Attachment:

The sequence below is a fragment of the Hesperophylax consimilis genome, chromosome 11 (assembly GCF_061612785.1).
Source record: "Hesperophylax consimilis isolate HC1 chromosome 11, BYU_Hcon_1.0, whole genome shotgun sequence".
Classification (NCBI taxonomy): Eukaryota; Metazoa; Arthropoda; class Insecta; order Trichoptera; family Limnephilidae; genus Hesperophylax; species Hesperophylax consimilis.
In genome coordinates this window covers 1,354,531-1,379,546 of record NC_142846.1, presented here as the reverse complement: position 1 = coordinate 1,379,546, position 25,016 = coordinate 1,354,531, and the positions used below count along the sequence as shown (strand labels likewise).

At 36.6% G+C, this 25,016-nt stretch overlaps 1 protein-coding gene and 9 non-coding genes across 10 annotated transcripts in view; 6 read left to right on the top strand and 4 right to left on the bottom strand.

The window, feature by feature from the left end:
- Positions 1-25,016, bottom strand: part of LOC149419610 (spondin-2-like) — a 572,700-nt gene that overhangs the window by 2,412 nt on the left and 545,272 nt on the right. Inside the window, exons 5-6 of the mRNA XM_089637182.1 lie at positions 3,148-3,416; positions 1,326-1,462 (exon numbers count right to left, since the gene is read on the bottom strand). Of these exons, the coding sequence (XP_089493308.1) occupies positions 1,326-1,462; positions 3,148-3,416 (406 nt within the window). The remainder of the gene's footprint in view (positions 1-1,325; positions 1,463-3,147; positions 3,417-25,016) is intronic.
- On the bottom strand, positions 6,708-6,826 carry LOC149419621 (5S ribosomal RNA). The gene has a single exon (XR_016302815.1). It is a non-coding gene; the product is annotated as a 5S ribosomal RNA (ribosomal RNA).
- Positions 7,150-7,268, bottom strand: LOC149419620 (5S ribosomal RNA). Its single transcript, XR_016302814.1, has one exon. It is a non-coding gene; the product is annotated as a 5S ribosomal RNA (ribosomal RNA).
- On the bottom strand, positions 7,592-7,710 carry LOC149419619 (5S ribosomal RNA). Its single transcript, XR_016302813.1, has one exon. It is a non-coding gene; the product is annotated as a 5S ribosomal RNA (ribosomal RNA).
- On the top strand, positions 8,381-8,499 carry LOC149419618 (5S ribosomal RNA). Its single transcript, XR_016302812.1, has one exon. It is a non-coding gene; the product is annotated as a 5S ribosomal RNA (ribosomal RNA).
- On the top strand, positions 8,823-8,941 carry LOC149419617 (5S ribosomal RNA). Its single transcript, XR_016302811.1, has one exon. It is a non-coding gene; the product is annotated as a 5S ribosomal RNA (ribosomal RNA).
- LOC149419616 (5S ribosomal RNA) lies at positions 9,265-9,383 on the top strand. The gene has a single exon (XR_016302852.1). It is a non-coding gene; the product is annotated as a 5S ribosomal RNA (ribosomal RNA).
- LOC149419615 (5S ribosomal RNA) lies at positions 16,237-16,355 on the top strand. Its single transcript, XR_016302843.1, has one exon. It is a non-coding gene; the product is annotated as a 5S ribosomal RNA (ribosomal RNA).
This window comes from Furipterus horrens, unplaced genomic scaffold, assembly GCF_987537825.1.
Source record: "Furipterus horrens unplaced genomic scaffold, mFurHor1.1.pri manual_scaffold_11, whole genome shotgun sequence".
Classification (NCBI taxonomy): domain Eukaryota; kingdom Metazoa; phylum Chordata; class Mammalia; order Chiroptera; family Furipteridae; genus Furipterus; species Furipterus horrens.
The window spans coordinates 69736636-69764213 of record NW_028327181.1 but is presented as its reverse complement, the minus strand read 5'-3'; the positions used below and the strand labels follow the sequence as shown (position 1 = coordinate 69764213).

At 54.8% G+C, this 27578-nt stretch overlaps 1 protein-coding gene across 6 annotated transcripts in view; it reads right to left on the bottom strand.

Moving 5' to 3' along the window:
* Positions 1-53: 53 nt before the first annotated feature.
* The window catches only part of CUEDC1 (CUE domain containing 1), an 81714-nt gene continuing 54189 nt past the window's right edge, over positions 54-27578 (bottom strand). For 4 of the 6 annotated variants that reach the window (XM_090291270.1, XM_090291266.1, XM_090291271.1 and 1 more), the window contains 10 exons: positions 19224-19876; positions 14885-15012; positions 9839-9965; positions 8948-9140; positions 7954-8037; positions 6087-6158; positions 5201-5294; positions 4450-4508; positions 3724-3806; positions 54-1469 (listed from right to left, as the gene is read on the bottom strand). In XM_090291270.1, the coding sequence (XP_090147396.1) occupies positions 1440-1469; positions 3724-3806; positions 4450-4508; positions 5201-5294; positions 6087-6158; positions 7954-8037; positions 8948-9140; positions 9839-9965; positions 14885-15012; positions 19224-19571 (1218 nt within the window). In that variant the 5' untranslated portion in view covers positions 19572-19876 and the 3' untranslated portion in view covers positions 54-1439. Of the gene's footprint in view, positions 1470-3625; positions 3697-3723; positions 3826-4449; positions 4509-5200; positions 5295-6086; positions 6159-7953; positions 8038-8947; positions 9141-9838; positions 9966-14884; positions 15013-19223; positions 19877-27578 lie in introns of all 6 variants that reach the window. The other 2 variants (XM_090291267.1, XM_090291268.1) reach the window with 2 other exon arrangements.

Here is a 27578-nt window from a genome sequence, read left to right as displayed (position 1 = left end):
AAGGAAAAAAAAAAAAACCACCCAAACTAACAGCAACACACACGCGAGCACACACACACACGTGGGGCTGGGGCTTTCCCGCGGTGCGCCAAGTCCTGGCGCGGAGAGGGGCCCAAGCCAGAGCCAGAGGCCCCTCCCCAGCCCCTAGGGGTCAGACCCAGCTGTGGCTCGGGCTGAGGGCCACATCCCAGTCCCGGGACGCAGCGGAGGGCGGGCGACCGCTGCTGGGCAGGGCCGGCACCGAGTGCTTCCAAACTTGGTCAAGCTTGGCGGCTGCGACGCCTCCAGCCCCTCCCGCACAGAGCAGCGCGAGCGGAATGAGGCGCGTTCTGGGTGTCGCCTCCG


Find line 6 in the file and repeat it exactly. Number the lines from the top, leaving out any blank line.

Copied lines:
The window, feature by feature from the left end: